Lee Grady, the editor of Charisma, one of the main charismatic magazines, has written a lament and critique of the Lakeland “revival” which is now in a tailspin over the leader's announced separation from his wife. Grady’s summons to pray for the church and our nation is right, and among his commendable questions and observations are these:
- "Many of us would rather watch a noisy demonstration of miracles, signs and wonders than have a quiet Bible study. Yet we are faced today with the sad reality that our untempered zeal is a sign of immaturity. Our adolescent craving for the wild and crazy makes us do stupid things. It’s way past time for us to grow up."
- "True revival will be accomp…
What should Christians, especially those who are non-sports fans, make of the Olympics?
Everything in the material universe points to something of significance in the non-material realm. By saying so, I am not trying to diminish the significance of the physical universe per se. God has ordained meaning and significance there, too. Jesus ascended bodily to heaven. Meanwhile, the material creation points to things not seen with physical eyes, but with spiritual eyes.
The Bible is bursting with numerous examples of material objects employed as metaphors. Mustard seeds point to faith. Rocks struck in the wilderness point to Jesus who is our sacrificial lamb. Manna points to nourishment…
One of the main points of the forthcoming book Spectacular Sins and Their Global Purpose in the Glory of Christ is that sin and God’s wrath against it were part of God’s plan when he created the world. This is different from saying that God sins or that he approves of sinning.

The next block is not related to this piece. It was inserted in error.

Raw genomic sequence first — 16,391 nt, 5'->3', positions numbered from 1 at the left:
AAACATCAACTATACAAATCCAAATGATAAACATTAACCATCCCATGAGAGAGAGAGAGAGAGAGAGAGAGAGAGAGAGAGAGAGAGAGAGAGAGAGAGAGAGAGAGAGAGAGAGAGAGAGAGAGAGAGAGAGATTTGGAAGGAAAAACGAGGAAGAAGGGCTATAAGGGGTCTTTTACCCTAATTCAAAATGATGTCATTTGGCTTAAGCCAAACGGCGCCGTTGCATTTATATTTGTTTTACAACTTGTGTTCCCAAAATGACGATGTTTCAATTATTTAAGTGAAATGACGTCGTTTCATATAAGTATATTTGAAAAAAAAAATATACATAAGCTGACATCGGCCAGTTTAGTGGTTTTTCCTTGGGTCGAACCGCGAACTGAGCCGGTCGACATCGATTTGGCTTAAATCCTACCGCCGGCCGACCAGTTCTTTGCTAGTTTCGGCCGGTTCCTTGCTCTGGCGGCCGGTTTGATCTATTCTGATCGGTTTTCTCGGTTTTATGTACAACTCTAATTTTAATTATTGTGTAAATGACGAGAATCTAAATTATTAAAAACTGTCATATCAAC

The main reason for making this point is to exalt the revelation of God’s grace in the crucifixion of Jesus to the highest place. This is the point of the universe—the glorification of the grace of God in the apex of its expression in the death of Jesus...
Read the rest of the article.
Adapted from the sermon, "Bethlehem, Break Forth Like the Dawn."
In addition to the all-important need for faith and forgiveness and personal holiness, there are other needs that Isaiah—and Jesus—are passionately concerned about.
Here are 5 kinds of human need mentioned in Isaiah 58.
1) The need for freedom from bondage and oppression. Four times in Isaiah verse 6 and once in verse 9 he hits on this.
- Isaiah 58:6 - "Is not this the fast that I choose: to loose the bonds of wickedness, to undo the straps of the yoke, to let the oppressed go free, and to break every yoke?"
- Isaiah 58:9 - "...take away the yoke from your midst..."
2) The need for food. …
As an event planner, I am often tempted to worry as I look toward upcoming conferences. Silly questions (that don't sound so silly in my head) come to mind and plague my heart:
- "Will people want to come? Will the conference be a blessing to them? Will the event be edifying and God-glorifying?"
- "Did we do enough promotion? What if no one finds out about it? What if the Google Ads don't work?"
- "What about all the things yet to be done? What if we can't get all the projects done on time?"
- "Will we meet budget? What if things end up costing more than we thought?"
And so I have to battle against the temptation to sin by casting my cares on the Lord through prayer and h…